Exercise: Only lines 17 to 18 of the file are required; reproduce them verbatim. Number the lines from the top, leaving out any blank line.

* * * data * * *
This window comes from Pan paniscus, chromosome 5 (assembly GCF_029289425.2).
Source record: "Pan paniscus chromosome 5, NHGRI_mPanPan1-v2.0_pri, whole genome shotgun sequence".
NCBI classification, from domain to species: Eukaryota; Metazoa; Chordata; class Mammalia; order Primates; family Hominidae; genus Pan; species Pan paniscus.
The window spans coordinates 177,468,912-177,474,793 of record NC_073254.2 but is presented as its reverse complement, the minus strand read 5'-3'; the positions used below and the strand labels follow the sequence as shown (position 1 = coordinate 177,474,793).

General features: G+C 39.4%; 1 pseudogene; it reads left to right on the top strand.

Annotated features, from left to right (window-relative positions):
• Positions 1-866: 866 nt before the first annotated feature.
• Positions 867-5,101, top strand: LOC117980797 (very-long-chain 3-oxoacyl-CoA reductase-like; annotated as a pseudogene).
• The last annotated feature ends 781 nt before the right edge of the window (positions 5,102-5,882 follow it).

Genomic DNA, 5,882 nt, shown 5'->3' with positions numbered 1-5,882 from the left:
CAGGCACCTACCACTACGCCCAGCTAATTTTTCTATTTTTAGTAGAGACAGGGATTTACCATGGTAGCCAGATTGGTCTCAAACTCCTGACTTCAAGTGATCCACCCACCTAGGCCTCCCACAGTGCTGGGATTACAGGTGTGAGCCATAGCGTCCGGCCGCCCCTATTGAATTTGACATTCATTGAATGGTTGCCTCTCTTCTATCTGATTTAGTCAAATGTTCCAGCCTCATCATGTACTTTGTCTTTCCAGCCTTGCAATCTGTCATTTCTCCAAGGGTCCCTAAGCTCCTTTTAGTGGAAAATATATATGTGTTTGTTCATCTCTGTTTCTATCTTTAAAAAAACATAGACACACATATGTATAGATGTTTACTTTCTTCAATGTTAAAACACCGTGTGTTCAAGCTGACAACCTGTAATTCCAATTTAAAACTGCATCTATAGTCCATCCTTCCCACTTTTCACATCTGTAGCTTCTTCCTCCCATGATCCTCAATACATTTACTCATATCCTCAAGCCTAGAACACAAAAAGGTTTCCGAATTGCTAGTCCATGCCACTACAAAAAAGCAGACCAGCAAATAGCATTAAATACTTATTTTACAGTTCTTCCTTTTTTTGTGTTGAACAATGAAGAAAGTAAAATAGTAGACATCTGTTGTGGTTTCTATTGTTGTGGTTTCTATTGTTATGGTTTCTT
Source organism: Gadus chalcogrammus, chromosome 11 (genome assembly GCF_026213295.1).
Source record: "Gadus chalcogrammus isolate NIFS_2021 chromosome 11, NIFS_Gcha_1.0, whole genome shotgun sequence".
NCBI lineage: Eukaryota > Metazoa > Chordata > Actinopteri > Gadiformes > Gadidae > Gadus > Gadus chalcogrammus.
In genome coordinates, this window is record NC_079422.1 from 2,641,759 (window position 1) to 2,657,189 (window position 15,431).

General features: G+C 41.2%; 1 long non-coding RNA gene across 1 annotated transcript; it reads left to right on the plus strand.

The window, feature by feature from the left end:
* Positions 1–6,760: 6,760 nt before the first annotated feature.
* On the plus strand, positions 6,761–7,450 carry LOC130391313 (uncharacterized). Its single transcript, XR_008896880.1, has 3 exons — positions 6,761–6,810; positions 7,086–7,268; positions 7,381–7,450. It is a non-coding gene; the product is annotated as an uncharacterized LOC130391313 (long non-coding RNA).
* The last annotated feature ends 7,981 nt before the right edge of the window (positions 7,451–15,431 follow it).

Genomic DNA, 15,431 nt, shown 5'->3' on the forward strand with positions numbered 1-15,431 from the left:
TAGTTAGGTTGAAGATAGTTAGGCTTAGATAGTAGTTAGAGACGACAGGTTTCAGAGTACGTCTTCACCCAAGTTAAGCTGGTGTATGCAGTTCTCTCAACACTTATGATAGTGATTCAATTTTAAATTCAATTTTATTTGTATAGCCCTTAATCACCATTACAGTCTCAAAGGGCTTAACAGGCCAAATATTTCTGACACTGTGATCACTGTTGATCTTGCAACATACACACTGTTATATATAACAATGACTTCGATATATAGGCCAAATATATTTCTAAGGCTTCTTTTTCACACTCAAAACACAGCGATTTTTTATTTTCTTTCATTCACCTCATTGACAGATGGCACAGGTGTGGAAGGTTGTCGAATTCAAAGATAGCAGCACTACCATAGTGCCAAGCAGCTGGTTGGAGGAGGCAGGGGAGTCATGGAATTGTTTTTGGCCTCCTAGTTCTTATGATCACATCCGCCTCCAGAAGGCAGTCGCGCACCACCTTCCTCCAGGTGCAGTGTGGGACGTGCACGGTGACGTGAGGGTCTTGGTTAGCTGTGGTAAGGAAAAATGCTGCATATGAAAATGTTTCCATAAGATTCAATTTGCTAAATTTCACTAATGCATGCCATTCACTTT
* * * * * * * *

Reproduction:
The window, feature by feature from the left end:
* Positions 1–6,760: 6,760 nt before the first annotated feature.